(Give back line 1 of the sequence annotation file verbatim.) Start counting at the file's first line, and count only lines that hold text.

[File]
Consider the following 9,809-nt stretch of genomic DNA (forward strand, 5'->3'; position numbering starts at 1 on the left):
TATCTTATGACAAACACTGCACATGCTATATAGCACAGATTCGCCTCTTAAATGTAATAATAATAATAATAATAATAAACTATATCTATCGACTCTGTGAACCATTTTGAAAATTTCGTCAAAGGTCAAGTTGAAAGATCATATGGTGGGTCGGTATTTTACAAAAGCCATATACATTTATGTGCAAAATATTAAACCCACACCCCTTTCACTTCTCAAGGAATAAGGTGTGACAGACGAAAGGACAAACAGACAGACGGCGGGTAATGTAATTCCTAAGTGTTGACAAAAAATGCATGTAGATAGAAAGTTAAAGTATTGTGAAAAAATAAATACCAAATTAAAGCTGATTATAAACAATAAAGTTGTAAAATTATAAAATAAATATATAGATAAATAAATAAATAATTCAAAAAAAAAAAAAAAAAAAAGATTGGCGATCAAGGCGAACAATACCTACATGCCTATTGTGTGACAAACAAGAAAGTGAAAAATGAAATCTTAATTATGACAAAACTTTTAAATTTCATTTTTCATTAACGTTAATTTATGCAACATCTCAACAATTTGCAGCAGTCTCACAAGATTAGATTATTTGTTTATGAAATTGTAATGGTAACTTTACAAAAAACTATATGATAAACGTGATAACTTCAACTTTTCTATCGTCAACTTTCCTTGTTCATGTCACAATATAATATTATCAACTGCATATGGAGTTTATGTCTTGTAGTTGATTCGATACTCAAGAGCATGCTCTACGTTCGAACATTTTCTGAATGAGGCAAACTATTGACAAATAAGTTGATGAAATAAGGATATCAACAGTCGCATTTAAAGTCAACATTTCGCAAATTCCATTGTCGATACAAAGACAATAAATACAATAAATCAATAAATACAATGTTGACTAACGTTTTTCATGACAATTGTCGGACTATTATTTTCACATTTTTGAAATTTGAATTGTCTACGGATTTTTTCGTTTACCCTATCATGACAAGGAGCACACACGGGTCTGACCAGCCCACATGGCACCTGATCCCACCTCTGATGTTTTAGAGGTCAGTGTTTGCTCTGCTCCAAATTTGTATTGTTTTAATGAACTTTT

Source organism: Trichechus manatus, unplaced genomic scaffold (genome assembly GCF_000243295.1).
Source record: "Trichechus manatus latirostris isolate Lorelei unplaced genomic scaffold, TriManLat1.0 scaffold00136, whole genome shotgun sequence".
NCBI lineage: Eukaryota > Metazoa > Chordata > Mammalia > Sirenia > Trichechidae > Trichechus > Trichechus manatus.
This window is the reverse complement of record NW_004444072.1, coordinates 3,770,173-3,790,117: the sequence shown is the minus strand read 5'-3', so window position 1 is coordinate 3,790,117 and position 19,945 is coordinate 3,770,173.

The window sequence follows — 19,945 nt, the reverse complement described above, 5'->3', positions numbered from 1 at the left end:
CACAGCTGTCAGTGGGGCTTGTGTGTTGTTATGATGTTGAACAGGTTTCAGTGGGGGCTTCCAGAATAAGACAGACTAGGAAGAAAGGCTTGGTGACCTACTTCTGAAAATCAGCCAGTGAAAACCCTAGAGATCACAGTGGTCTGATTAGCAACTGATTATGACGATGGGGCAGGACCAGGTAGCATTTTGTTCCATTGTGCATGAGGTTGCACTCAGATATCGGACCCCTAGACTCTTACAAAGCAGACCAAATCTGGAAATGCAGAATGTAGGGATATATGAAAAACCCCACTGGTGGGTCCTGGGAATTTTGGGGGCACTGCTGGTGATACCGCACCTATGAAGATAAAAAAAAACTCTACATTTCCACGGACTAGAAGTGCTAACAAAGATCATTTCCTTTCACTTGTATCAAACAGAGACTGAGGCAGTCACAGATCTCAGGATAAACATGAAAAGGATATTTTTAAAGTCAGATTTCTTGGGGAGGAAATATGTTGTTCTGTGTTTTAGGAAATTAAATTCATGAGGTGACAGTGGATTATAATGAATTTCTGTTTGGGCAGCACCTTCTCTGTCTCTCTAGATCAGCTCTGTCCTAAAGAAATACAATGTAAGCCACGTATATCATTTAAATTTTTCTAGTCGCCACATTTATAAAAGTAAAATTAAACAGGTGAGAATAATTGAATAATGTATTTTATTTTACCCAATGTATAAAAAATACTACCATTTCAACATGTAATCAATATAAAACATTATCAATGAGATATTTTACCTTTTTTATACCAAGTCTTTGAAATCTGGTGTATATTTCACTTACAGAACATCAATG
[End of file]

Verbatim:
Consider the following 9,809-nt stretch of genomic DNA (forward strand, 5'->3'; position numbering starts at 1 on the left):